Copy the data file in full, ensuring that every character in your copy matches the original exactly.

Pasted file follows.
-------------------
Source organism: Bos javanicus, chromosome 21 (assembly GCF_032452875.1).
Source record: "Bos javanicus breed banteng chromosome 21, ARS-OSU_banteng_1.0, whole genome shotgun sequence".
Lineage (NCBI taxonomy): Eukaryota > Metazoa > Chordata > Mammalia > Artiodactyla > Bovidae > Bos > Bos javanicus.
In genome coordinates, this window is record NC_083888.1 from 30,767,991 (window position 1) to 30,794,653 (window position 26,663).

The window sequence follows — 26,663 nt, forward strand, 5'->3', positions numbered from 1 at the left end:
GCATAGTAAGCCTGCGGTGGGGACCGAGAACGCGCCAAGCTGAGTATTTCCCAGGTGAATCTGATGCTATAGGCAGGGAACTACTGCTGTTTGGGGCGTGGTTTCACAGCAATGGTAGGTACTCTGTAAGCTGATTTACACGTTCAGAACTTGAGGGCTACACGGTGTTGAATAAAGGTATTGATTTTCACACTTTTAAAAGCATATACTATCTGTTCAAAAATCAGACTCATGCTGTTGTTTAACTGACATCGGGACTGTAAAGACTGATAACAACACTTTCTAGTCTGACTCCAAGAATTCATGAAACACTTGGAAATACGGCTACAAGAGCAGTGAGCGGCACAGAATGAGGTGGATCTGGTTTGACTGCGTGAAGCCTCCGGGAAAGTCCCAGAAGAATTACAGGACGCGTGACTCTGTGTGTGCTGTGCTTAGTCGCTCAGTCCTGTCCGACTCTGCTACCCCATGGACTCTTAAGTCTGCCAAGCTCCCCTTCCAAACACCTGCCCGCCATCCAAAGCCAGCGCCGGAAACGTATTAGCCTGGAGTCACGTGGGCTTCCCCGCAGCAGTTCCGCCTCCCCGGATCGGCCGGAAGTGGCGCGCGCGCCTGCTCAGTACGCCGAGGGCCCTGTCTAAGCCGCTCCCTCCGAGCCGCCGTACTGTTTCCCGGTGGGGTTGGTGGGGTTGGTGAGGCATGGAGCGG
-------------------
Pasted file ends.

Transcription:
Source organism: Bos javanicus, chromosome 21 (assembly GCF_032452875.1).
Source record: "Bos javanicus breed banteng chromosome 21, ARS-OSU_banteng_1.0, whole genome shotgun sequence".
Lineage (NCBI taxonomy): Eukaryota > Metazoa > Chordata > Mammalia > Artiodactyla > Bovidae > Bos > Bos javanicus.
In genome coordinates, this window is record NC_083888.1 from 30,767,991 (window position 1) to 30,794,653 (window position 26,663).

The window sequence follows — 26,663 nt, forward strand, 5'->3', positions numbered from 1 at the left end:
GCATAGTAAGCCTGCGGTGGGGACCGAGAACGCGCCAAGCTGAGTATTTCCCAGGTGAATCTGATGCTATAGGCAGGGAACTACTGCTGTTTGGGGCGTGGTTTCACAGCAATGGTAGGTACTCTGTAAGCTGATTTACACGTTCAGAACTTGAGGGCTACACGGTGTTGAATAAAGGTATTGATTTTCACACTTTTAAAAGCATATACTATCTGTTCAAAAATCAGACTCATGCTGTTGTTTAACTGACATCGGGACTGTAAAGACTGATAACAACACTTTCTAGTCTGACTCCAAGAATTCATGAAACACTTGGAAATACGGCTACAAGAGCAGTGAGCGGCACAGAATGAGGTGGATCTGGTTTGACTGCGTGAAGCCTCCGGGAAAGTCCCAGAAGAATTACAGGACGCGTGACTCTGTGTGTGCTGTGCTTAGTCGCTCAGTCCTGTCCGACTCTGCTACCCCATGGACTCTTAAGTCTGCCAAGCTCCCCTTCCAAACACCTGCCCGCCATCCAAAGCCAGCGCCGGAAACGTATTAGCCTGGAGTCACGTGGGCTTCCCCGCAGCAGTTCCGCCTCCCCGGATCGGCCGGAAGTGGCGCGCGCGCCTGCTCAGTACGCCGAGGGCCCTGTCTAAGCCGCTCCCTCCGAGCCGCCGTACTGTTTCCCGGTGGGGTTGGTGGGGTTGGTGAGGCATGGAGCGG